Can a major metropolitan city make use of green power in meaningful numbers? The U.S. Environmental Protection Agency (EPA) says ‘yes’–and the green city of Portland, Oregon, is leading the way.
According to a recent release, Portland is the largest city to make the EPA’s elite list of Green Power Communities, an honor it earned by purchasing 16 million kilowatt-hours of green power–generated from renewable resources such as solar, wind, geothermal, biogas, and low-impact hydropower–per year, much of which is generated on-site. This comes out to covering 10 percent of Portland’s municipal power needs, earning it top ranking within the the EPA’s Green Power Communities Challenge.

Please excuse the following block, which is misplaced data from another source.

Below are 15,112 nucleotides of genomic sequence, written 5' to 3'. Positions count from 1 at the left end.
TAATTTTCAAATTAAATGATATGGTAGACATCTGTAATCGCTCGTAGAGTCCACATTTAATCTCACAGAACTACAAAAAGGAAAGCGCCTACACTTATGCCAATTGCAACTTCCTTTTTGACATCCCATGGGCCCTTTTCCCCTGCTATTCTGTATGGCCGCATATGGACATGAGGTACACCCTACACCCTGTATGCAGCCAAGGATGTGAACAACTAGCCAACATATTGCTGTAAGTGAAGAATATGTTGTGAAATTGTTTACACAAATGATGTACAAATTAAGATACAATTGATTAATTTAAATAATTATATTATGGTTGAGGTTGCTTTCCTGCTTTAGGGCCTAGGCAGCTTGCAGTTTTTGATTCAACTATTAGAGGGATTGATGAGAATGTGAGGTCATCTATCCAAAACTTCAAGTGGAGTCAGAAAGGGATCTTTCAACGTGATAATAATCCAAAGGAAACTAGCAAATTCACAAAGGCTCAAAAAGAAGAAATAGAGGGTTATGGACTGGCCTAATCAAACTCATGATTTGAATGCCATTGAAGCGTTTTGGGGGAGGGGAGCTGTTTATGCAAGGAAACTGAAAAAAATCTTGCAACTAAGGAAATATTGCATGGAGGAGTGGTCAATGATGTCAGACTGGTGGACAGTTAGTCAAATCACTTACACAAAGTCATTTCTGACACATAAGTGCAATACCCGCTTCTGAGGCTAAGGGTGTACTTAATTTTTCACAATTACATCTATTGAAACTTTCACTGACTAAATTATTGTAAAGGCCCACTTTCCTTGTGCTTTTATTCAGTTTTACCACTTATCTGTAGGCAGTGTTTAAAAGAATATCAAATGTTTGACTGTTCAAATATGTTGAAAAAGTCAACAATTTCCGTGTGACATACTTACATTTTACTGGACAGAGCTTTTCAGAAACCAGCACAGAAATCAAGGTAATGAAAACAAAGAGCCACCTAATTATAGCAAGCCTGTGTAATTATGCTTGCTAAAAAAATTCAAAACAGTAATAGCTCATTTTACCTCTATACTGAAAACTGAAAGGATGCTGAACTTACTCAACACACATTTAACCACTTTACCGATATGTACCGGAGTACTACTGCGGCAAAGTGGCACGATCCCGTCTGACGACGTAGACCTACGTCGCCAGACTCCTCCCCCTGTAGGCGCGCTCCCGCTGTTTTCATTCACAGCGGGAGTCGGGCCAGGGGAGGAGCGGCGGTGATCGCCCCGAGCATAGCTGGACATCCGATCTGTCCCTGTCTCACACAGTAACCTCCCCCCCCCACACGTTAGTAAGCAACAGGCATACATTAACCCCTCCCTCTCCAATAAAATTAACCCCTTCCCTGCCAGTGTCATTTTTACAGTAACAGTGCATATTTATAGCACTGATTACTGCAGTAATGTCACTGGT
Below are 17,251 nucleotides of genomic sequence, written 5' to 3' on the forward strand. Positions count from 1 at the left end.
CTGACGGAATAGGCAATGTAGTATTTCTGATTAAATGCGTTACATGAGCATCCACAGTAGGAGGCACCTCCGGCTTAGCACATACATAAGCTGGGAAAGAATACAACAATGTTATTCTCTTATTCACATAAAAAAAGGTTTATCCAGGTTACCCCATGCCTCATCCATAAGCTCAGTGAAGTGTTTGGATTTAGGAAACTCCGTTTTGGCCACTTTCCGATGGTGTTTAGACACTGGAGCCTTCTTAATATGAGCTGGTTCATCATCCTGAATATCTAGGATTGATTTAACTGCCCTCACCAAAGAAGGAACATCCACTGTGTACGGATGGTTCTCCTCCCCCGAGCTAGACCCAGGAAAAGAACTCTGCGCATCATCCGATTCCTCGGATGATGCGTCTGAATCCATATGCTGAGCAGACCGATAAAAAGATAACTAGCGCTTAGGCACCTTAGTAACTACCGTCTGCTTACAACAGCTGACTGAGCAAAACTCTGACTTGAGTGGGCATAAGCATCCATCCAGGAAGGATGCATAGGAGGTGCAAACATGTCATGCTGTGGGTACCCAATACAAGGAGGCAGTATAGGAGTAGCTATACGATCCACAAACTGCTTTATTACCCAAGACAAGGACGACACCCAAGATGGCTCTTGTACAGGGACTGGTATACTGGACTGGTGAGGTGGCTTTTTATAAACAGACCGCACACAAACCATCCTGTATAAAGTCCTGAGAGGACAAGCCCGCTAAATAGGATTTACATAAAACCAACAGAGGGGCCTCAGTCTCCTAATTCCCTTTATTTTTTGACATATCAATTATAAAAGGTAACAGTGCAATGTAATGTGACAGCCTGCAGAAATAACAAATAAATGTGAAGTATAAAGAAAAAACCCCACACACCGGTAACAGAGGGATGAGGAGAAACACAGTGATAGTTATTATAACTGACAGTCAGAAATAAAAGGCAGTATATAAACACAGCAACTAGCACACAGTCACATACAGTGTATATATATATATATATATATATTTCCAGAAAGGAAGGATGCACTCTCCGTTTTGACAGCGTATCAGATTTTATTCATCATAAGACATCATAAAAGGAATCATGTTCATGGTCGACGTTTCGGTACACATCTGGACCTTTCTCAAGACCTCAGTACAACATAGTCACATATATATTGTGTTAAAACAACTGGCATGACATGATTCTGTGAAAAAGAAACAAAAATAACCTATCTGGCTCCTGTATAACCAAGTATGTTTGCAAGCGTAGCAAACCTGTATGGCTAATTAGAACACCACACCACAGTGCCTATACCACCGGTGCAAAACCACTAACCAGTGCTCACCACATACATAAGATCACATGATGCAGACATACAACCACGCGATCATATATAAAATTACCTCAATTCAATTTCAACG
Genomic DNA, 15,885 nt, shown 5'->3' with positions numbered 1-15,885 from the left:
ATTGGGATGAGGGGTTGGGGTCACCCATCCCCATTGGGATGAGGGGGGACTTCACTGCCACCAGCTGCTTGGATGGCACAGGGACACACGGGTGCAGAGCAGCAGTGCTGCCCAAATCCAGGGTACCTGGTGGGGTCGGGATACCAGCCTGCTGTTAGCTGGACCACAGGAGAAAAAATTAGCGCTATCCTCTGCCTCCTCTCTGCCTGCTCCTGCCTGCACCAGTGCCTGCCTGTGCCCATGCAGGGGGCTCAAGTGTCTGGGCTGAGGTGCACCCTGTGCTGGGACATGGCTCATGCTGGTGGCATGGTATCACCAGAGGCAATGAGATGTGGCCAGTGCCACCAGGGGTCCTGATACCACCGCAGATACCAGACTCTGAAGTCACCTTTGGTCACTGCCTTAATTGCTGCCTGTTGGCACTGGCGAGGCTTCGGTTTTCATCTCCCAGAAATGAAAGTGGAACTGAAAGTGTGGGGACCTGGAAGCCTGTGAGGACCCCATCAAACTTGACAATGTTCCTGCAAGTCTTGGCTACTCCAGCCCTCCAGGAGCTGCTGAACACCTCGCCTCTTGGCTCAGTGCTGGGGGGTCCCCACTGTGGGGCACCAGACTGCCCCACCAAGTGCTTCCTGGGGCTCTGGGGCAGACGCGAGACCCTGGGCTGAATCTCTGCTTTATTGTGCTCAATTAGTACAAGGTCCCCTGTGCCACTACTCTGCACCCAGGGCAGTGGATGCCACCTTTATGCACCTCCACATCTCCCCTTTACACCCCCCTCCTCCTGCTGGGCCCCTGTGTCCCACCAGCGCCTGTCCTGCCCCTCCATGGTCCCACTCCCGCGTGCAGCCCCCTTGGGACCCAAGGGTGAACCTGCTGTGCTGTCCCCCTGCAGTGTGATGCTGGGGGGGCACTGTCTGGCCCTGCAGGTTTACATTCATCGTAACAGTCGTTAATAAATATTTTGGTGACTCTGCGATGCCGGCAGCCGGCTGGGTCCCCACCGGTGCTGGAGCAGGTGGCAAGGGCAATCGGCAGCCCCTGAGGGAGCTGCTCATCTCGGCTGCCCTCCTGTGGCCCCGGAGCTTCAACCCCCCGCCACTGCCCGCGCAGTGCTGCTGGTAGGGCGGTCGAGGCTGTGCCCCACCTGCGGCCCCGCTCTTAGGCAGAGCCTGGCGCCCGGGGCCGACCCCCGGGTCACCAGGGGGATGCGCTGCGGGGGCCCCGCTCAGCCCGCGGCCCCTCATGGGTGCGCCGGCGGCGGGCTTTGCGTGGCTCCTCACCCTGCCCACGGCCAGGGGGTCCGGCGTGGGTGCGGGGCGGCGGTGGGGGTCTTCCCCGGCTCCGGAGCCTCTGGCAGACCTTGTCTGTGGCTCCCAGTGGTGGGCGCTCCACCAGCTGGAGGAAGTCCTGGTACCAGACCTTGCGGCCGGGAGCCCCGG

Within the City of Portland, a few large institutions were also recognized for their green power leadership, including Lewis & Clark College, Port of Portland, and the Portland Convention Center. All told, Portland’s collective green power purchase (more than 675 million killowatt hours) is equivalent to avoiding the carbon dioxide emissions of nearly 93,000 passenger vehicles every year.
Corvallis, Oregon, also distinguished itself this year by covering 15 percent of its power needs with green power, beating out Portland for the honor of being named a Green Power Community of the Year (one of two). A heavy hitter in that equation was Oregon State University, located in Corvallis, which uses a whopping 51 million killowatt hours of green power a year, covering more than half of its electricity use.
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